Next time you’re in Washington, stop by the National Archives and take a look: There, in Article VI, the Constitution specifies that treaties are “the supreme Law of the Land; and the judges in every state shall be bound thereby, anything in the Constitution or laws of any state to the contrary notwithstanding.”

The supremacy of international treaties over state laws was bedrock principle for 150 years, observes David L. Sloss, a professor of law at SCU. But as his new book makes clear, something happened: The Death of Treaty Supremacy: An Invisible Constitutional Change (Oxford University Press) traces the trouble to 1945 and the signing of the UN Charter, which includes the requirement to uphold “human rights … for all without distinction as to race.”

Five years later, a California state court used that charter and the supremacy clause to overturn a law discriminating against Japanese nationals. Implications for Jim Crow laws on the books were clear. Conservatives proposed a constitutional amendment to invalidate the supremacy clause. Liberals argued that an amendment wasn’t necessary; the clause was optional, they said—only treaties that stipulated how they would be executed (self-executing) fell under the supremacy clause. It has been interpreted thus ever since. “The optional supremacy rule impairs the president’s ability to conduct foreign policy,” Sloss notes. President George W. Bush learned that firsthand; in Medellín v. Texas, he ordered Texas to comply with U.S. treaty obligations. The Supreme Court ruled that Texas didn’t have to; the treaty provision in question was non-self-executing.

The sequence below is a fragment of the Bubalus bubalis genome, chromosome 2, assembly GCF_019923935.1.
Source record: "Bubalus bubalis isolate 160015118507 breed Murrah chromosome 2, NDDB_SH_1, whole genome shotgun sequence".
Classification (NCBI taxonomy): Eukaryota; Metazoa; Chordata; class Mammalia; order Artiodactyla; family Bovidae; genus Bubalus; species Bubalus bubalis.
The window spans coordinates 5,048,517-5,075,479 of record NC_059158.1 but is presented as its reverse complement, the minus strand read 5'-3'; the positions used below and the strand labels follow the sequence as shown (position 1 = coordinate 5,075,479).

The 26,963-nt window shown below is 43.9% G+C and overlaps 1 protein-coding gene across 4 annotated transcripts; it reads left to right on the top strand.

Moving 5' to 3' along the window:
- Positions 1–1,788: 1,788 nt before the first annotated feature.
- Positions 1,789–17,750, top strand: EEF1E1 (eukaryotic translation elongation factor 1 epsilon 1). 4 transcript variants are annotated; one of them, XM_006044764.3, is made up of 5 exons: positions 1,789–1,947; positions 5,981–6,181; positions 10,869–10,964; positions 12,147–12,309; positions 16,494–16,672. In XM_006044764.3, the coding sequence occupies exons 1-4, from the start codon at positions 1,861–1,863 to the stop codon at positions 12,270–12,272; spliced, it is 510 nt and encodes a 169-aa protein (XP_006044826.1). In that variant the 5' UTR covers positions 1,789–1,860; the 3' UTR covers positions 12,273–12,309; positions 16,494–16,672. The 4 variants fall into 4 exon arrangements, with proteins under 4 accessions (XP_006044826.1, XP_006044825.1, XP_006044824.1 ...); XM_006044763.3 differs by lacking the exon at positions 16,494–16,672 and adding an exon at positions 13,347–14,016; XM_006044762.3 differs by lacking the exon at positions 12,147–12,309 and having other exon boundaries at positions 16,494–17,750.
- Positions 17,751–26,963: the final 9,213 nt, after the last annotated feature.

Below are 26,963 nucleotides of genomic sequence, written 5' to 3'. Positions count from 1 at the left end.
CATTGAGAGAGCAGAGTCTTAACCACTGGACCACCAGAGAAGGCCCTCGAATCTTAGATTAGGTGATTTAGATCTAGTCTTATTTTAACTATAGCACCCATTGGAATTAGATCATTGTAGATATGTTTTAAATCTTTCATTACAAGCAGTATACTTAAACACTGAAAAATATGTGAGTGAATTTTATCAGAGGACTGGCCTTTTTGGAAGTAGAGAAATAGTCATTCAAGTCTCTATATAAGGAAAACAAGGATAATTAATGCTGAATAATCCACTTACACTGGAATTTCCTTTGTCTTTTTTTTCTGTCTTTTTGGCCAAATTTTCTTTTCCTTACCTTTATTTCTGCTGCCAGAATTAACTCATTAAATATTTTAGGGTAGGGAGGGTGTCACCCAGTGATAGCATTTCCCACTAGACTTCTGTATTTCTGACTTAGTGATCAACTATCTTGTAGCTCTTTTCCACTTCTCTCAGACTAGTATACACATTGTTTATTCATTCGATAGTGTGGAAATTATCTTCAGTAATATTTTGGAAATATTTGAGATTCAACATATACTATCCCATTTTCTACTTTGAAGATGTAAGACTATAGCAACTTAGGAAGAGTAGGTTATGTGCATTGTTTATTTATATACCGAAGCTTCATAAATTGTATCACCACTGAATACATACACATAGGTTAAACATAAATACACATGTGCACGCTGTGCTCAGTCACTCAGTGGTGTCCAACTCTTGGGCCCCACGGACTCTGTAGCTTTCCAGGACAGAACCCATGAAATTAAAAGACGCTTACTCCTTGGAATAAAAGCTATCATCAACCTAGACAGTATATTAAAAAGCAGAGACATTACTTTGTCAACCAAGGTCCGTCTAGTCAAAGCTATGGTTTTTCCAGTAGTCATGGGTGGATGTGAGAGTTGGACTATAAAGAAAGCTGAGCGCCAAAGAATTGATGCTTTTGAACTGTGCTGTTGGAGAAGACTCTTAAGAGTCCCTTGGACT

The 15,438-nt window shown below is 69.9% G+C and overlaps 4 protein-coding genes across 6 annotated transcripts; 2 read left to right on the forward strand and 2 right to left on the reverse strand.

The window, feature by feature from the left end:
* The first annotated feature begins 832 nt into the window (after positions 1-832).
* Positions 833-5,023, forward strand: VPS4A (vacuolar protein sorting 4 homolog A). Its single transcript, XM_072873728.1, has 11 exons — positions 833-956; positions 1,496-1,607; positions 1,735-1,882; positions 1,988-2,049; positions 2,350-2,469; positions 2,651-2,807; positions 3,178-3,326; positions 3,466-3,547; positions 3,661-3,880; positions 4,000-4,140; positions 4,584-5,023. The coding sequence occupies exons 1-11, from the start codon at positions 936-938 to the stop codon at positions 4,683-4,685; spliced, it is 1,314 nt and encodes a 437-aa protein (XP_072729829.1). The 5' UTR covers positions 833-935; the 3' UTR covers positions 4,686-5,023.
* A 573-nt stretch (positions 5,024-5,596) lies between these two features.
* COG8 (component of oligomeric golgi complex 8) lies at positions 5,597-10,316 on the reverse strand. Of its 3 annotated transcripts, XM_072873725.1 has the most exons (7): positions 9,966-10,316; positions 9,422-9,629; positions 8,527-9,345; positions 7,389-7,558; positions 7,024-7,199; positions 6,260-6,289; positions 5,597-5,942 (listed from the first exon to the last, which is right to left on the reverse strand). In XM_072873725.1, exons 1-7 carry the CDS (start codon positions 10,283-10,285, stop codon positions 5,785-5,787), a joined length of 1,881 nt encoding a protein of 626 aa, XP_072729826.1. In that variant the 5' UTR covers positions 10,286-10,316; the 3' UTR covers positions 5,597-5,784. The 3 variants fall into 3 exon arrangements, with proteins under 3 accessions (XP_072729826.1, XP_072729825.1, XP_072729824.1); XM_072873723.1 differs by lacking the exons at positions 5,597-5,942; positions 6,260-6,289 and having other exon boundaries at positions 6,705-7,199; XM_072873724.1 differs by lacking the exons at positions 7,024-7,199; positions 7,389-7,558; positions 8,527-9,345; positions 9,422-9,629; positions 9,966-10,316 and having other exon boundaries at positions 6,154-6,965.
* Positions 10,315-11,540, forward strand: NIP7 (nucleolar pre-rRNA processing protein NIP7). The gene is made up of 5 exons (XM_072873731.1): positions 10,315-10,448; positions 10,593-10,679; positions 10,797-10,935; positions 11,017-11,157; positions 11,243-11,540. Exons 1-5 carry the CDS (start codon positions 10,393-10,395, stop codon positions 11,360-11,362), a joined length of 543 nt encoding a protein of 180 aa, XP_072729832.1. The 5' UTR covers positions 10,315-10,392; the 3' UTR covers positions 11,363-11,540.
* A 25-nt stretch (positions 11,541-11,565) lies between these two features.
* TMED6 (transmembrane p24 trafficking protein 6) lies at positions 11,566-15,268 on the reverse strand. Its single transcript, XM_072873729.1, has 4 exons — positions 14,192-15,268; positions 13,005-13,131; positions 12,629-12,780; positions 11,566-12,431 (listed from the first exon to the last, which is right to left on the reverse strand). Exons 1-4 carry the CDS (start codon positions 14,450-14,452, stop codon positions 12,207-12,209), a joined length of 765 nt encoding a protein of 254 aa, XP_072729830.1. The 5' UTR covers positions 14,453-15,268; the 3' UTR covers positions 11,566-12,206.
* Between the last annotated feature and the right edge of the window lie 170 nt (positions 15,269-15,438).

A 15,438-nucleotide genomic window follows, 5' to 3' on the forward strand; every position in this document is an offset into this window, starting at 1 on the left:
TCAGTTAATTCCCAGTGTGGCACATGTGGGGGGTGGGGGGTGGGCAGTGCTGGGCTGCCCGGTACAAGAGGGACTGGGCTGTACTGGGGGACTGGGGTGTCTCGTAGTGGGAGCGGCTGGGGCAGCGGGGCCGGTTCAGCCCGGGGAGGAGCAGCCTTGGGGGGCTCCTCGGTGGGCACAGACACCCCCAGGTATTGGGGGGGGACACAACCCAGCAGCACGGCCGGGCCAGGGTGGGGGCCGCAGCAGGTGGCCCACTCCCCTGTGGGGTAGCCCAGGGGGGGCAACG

The result: “Texas subverted U.S. compliance with a treaty obligation that binds the entire nation.” For those paying attention to original intent, Sloss says, that’s precisely what the Framers thought they were trying to avert. After all, it was a treaty (Paris, 1783) that gave us a country.

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